Remembering Ric Estrada
This past weekend was a sad time for the comic book world and for fans of romance. As I am sure many of you know, the incredibly talented Ric Estrada passed away this past Friday, May 1st. He not only led a fascinating personal life but also made a significant contribution to the romance genre. According to Mike's Amazing World of DC Comics, Estrada had 289 story credits under his belt, just for DC alone. Out of those, 56 were romance stories. This isn't even counting the likelihood of unsigned stories, or ones misattributed. It is almost inevitable that he worked on countless more.
Ric Estrada definitely had a handle on drawing gorgeous and sensual women. This panel from the story "The Wrong Kind of Love," originally featured in DC 100-Page Super Spectacular #5 (1971) (image from the 2000 replica edition) really demonstrates that. There is a certain "realness" to his girls and they tend to come off as effortless beauties.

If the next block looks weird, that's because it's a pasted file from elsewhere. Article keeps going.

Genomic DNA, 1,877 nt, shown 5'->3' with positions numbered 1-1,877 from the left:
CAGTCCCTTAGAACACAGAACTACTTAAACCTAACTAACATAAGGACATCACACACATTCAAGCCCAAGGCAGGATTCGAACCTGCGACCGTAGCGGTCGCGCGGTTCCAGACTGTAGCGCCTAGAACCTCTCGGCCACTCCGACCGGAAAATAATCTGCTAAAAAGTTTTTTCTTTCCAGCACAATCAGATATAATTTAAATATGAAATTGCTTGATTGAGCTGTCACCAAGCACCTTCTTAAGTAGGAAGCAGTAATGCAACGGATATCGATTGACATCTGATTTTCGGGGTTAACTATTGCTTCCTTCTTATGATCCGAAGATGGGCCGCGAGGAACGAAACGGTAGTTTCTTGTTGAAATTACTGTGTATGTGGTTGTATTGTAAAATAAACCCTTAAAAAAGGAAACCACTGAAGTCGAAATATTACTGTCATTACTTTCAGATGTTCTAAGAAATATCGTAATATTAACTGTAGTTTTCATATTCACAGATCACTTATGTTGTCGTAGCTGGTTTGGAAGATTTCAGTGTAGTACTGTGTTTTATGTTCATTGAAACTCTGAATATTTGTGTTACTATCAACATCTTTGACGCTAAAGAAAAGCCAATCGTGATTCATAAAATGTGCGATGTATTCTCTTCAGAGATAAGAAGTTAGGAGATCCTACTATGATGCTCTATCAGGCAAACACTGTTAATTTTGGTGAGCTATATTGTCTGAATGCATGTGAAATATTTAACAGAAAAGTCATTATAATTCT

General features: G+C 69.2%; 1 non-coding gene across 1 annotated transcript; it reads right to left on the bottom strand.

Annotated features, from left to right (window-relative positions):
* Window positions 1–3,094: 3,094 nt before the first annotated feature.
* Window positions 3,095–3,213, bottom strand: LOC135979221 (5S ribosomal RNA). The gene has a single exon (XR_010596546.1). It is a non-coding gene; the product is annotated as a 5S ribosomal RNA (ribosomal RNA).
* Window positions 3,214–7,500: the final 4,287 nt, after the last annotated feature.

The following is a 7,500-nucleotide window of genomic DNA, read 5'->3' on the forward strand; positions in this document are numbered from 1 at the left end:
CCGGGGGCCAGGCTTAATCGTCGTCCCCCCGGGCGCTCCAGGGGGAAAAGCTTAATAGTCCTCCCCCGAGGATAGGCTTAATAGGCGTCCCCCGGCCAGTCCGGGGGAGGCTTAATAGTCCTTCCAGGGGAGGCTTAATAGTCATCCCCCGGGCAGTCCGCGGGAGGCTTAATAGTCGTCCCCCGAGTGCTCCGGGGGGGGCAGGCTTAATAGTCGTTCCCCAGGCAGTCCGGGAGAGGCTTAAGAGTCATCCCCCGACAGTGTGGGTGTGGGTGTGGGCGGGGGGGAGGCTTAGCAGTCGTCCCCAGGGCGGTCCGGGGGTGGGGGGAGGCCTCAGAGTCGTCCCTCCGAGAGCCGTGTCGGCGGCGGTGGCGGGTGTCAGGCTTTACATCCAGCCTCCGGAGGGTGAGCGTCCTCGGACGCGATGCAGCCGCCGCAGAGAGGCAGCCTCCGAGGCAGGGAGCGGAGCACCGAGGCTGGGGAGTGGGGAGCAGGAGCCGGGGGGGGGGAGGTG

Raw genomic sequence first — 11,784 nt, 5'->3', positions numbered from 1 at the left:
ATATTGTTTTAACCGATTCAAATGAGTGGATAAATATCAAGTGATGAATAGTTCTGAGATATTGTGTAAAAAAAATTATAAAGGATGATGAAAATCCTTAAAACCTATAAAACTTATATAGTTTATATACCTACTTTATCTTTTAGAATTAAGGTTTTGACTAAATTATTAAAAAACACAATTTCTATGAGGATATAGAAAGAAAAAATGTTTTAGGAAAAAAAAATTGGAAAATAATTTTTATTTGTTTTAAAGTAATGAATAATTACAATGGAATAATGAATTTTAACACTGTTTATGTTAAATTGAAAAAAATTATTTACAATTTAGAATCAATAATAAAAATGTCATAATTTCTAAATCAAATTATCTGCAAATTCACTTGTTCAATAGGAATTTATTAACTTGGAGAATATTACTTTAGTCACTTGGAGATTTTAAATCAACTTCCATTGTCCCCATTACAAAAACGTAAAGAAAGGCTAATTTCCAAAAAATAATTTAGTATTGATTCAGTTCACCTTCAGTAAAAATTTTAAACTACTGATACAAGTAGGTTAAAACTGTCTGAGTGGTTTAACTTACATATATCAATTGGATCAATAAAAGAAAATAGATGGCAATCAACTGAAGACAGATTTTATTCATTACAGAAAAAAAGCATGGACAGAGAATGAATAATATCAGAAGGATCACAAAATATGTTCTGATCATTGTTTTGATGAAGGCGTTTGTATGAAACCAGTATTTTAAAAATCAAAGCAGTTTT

Besides drawing women with great skill, Estrada also drew incredibly handsome men. This particular guy, Tony from "Not Good Enough for Me!" which appeared in Girls' Love Stories #137 (August 1968) not only has style but the chiseled face to match. Good looking male characters are essential to any first-rate romance story and in my opinion, just as important as having attractive leading ladies.
Lastly, I picked one of my favorite pages to show the caliber of artist Ric Estrada was. This scene comes from Secret Hearts #148 (December 1970) in the story, "Love Song in Blue." The bridge over the young woman's head is really striking in contrast to the rest of the panels, and the closeup on her face is breathtaking.
I should admit that I happen to be the happy owner of the original page from this story. Perhaps I am a tad biased, but it really is a beautiful example of romance art and showcases Estrada's talent well.
Hopefully, all of his family and friends know that the community is keeping them and Ric's legacy in their thoughts. It is always hard when the tight-knit comic book industry loses someone, and Mr. Estrada's passing is no exception.